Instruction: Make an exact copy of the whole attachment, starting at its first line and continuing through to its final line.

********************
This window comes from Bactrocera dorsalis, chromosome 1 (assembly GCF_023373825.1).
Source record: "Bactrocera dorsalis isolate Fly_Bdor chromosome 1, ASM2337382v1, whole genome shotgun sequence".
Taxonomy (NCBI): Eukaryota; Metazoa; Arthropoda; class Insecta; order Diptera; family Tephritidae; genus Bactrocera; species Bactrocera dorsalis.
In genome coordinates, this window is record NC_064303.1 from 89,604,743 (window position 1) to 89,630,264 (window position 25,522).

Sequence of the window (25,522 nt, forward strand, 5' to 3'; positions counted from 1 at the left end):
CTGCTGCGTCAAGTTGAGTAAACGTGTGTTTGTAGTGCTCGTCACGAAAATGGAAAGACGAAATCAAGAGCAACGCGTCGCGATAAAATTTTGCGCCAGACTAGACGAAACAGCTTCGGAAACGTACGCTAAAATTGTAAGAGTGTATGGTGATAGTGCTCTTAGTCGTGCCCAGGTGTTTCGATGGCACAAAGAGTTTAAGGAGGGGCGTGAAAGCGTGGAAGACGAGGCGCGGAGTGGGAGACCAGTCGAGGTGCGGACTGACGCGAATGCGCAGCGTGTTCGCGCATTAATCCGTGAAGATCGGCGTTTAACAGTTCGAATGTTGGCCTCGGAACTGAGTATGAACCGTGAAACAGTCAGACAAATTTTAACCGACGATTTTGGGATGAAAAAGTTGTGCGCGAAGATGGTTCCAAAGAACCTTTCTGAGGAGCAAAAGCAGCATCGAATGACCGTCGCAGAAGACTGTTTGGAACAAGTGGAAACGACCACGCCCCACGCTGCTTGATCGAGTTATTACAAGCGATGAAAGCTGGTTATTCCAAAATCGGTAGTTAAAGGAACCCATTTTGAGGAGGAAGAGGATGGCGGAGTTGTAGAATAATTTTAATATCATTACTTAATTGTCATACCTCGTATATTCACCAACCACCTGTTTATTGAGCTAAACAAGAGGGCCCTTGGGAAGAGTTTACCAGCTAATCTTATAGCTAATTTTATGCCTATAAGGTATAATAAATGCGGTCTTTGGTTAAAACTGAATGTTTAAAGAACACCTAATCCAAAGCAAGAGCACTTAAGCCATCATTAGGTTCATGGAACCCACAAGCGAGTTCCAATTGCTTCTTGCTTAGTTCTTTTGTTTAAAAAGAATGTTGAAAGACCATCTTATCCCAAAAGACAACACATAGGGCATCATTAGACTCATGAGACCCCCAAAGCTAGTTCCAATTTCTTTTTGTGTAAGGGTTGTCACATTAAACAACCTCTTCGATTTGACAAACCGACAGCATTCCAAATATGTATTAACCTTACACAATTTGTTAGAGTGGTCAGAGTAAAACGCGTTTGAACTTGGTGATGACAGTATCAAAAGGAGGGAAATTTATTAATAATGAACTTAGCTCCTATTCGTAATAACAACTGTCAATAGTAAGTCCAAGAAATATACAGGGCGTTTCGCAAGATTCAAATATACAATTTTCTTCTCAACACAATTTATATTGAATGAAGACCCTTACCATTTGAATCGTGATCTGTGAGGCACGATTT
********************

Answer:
This window comes from Bactrocera dorsalis, chromosome 1 (assembly GCF_023373825.1).
Source record: "Bactrocera dorsalis isolate Fly_Bdor chromosome 1, ASM2337382v1, whole genome shotgun sequence".
Taxonomy (NCBI): Eukaryota; Metazoa; Arthropoda; class Insecta; order Diptera; family Tephritidae; genus Bactrocera; species Bactrocera dorsalis.
In genome coordinates, this window is record NC_064303.1 from 89,604,743 (window position 1) to 89,630,264 (window position 25,522).

Sequence of the window (25,522 nt, forward strand, 5' to 3'; positions counted from 1 at the left end):
CTGCTGCGTCAAGTTGAGTAAACGTGTGTTTGTAGTGCTCGTCACGAAAATGGAAAGACGAAATCAAGAGCAACGCGTCGCGATAAAATTTTGCGCCAGACTAGACGAAACAGCTTCGGAAACGTACGCTAAAATTGTAAGAGTGTATGGTGATAGTGCTCTTAGTCGTGCCCAGGTGTTTCGATGGCACAAAGAGTTTAAGGAGGGGCGTGAAAGCGTGGAAGACGAGGCGCGGAGTGGGAGACCAGTCGAGGTGCGGACTGACGCGAATGCGCAGCGTGTTCGCGCATTAATCCGTGAAGATCGGCGTTTAACAGTTCGAATGTTGGCCTCGGAACTGAGTATGAACCGTGAAACAGTCAGACAAATTTTAACCGACGATTTTGGGATGAAAAAGTTGTGCGCGAAGATGGTTCCAAAGAACCTTTCTGAGGAGCAAAAGCAGCATCGAATGACCGTCGCAGAAGACTGTTTGGAACAAGTGGAAACGACCACGCCCCACGCTGCTTGATCGAGTTATTACAAGCGATGAAAGCTGGTTATTCCAAAATCGGTAGTTAAAGGAACCCATTTTGAGGAGGAAGAGGATGGCGGAGTTGTAGAATAATTTTAATATCATTACTTAATTGTCATACCTCGTATATTCACCAACCACCTGTTTATTGAGCTAAACAAGAGGGCCCTTGGGAAGAGTTTACCAGCTAATCTTATAGCTAATTTTATGCCTATAAGGTATAATAAATGCGGTCTTTGGTTAAAACTGAATGTTTAAAGAACACCTAATCCAAAGCAAGAGCACTTAAGCCATCATTAGGTTCATGGAACCCACAAGCGAGTTCCAATTGCTTCTTGCTTAGTTCTTTTGTTTAAAAAGAATGTTGAAAGACCATCTTATCCCAAAAGACAACACATAGGGCATCATTAGACTCATGAGACCCCCAAAGCTAGTTCCAATTTCTTTTTGTGTAAGGGTTGTCACATTAAACAACCTCTTCGATTTGACAAACCGACAGCATTCCAAATATGTATTAACCTTACACAATTTGTTAGAGTGGTCAGAGTAAAACGCGTTTGAACTTGGTGATGACAGTATCAAAAGGAGGGAAATTTATTAATAATGAACTTAGCTCCTATTCGTAATAACAACTGTCAATAGTAAGTCCAAGAAATATACAGGGCGTTTCGCAAGATTCAAATATACAATTTTCTTCTCAACACAATTTATATTGAATGAAGACCCTTACCATTTGAATCGTGATCTGTGAGGCACGATTT